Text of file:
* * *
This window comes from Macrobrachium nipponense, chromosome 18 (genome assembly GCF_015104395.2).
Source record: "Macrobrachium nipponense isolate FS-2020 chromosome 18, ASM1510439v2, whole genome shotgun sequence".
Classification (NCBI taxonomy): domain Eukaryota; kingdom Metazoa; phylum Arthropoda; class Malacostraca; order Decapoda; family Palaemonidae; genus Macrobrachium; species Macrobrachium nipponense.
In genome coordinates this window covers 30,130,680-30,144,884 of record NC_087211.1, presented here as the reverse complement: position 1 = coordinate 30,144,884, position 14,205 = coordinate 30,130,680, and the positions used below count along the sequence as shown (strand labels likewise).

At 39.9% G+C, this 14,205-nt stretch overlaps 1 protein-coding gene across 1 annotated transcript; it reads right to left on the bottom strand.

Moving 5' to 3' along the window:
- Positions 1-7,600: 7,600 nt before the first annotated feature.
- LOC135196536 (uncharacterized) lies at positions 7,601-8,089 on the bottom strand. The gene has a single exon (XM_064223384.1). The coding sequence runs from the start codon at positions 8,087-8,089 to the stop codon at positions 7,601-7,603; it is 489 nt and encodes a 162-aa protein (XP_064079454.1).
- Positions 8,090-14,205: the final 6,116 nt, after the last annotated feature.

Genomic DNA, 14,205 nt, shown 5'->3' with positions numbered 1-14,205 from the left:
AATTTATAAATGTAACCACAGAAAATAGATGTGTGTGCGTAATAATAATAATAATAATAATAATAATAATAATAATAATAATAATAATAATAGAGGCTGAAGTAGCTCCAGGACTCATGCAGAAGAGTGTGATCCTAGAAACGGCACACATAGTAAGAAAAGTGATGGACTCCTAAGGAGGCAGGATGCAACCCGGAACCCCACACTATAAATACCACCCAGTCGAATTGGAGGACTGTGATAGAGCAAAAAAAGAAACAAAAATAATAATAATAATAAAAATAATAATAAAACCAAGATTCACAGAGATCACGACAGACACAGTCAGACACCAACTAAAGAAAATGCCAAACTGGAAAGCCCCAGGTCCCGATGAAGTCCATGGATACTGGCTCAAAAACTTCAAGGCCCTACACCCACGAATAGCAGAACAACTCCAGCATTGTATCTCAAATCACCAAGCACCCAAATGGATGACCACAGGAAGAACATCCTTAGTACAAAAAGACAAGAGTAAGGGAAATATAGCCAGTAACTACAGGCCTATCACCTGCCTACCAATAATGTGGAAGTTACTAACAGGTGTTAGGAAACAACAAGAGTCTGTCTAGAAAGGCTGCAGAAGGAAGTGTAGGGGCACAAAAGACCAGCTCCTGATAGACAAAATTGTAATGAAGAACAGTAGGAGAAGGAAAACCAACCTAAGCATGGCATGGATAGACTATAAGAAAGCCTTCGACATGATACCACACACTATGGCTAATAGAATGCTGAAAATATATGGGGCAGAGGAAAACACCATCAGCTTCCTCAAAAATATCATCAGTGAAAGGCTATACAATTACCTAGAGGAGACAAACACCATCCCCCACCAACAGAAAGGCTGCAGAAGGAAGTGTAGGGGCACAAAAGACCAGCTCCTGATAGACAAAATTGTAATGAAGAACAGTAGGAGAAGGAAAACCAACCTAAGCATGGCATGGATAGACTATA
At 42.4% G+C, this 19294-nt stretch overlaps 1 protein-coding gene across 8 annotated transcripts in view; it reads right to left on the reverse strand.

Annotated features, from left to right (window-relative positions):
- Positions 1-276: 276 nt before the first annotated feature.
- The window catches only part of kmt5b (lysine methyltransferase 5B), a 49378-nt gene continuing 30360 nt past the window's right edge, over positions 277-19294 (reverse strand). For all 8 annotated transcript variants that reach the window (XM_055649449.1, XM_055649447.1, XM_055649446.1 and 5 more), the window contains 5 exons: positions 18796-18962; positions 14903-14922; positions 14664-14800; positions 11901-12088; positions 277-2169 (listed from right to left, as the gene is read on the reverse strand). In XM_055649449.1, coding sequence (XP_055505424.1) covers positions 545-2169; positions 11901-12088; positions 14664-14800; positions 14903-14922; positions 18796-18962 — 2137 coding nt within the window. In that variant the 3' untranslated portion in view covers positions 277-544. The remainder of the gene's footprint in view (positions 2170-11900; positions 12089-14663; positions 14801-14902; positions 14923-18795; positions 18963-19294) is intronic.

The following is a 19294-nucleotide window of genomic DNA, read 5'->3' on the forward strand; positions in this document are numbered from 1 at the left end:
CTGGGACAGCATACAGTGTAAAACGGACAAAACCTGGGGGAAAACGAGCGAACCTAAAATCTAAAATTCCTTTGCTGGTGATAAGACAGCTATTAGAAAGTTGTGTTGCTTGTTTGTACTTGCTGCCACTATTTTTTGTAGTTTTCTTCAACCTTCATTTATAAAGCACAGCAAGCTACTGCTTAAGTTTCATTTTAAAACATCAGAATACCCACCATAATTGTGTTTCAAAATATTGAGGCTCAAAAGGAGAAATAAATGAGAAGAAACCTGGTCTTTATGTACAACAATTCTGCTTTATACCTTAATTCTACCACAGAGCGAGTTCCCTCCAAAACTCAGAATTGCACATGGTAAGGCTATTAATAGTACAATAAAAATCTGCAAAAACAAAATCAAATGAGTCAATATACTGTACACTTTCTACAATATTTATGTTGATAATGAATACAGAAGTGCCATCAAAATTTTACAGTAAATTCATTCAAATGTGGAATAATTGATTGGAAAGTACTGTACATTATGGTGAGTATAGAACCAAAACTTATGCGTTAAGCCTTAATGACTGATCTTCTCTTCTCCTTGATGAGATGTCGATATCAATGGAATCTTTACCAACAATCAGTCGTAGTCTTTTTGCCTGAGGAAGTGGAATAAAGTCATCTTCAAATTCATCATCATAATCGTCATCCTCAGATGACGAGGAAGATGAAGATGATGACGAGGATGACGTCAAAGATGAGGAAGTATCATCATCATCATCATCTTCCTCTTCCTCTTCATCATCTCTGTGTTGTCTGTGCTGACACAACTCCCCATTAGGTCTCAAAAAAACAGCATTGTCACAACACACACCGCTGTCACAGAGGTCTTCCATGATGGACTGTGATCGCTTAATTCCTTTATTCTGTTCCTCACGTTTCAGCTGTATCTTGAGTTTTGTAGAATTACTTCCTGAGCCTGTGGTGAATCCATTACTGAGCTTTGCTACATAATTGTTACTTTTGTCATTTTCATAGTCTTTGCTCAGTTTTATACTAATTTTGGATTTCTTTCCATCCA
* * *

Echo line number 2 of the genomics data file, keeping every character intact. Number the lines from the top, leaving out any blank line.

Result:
Source record: "Macrobrachium nipponense isolate FS-2020 chromosome 18, ASM1510439v2, whole genome shotgun sequence".